What all this means is that Russia is experiencing a serious demographic crisis. With respect to the level of mortality and its trends, Russia is in a very poor position compared to all the Western industrial countries.
The growth, or at least the stabilization, of the size of the Russian population during the first dec-ades of the 21st century will be possible only on the condition that net migration be positive for Russia and of significant proportion. But taking into consideration economic and political reali-ties, it is unlikely that this condition will be realized. It is more probable that the size of the Rus-sian population will decline.
In the present paper, on the basis of the theory of production principles and production revolutions, we reveal the interrelation between K-waves and major technological breakthroughs in history and make forecasts about features of the sixth Kondratieff wave in the light of the Cybernetic Revolution that, from our point of view, started in the 1950s. We assume that the sixth K-wave in the 2030s and 2040s will merge with the final phase of the Cybernetic Revolution (which we call a phase of self-regulating systems). This period will be characterized by the breakthrough in medical technologies which will be capable to combine many other technologies into a single complex of MBNRIC-technologies (med-bio-nano-robo-info-cognitive technologies). The article offers some forecasts concerning the development of these technologies.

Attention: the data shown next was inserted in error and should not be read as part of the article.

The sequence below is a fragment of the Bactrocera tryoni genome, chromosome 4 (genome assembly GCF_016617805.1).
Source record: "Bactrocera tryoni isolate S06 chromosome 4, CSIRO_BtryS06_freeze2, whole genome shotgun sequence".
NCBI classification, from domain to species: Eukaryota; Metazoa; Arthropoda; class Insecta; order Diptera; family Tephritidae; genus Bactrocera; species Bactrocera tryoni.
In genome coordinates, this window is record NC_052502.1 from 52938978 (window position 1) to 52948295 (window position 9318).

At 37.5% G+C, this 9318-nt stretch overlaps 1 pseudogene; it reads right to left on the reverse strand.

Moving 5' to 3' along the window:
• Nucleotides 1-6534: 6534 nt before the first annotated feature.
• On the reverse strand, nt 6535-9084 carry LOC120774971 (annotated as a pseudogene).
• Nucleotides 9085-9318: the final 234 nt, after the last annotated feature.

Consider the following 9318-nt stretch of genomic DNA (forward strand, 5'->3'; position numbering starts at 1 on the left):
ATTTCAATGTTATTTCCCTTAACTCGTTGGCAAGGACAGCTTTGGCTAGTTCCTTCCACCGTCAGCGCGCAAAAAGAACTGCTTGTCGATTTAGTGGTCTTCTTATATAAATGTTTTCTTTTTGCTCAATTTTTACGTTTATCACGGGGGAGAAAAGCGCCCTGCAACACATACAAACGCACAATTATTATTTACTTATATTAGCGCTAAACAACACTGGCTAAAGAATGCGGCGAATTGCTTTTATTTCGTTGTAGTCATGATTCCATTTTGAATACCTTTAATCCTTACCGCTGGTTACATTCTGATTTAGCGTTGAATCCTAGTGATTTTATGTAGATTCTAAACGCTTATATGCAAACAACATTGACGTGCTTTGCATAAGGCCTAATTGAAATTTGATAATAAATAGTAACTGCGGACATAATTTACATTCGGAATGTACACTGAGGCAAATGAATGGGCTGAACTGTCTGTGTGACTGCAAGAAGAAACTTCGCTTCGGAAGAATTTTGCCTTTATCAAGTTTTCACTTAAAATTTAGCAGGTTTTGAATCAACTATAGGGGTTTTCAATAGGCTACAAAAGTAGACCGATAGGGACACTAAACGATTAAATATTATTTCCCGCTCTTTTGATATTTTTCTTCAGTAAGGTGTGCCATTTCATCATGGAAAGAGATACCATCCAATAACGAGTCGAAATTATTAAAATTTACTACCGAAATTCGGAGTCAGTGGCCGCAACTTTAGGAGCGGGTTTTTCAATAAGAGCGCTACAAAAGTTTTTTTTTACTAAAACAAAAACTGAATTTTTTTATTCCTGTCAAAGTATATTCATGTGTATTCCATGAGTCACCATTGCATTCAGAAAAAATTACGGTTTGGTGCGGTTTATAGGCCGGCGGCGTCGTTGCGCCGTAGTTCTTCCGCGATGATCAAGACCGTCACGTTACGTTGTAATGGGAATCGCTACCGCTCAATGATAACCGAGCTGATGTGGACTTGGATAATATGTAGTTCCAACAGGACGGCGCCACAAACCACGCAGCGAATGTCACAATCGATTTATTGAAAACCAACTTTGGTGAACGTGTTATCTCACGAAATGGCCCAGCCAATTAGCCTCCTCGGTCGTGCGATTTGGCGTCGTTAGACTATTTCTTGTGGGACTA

A joint research project carried out by an interdisciplinary group of Russian and Swedish linguists, sociologists and educators-psychologists (the Swedish Institute grant), besides solving pragmatic tasks of finding out relative quantitative-qualitative specificity of national cognitive representations of values, first of all, had methodological goals. They were to check the efficiency of the linguistic methods developed in this study (and, thus, to prove the theoretical ideas that served the basis for it) of getting factual data that allow reconstructing and comparing of the corresponding areas of cognitive representations.
The results of cross-cultural research of implicit theories of innovativeness among students and teachers, representatives of three ethnocultural groups: Russians, the people of the North Caucasus (Chechens and Ingushs) and Tuvinians (N=804) are presented. Intergroup differences in implicit theories of innovativeness are revealed: the ‘individual’ theories of innovativeness prevail among Russians and among the students, the ‘social’ theories of innovativeness are more expressed among respondents from the North Caucasus, Tuva and among the teachers. Using the structural equations modeling the universal model of values impact on implicit theories of innovativeness and attitudes towards innovations is constructed. Values of the Openness to changes and individual theories of innovativeness promote the positive relation to innovations. Results of research have shown that implicit theories of innovativeness differ in different cultures, and values make different impact on the attitudes towards innovations and innovative experience in different cultures.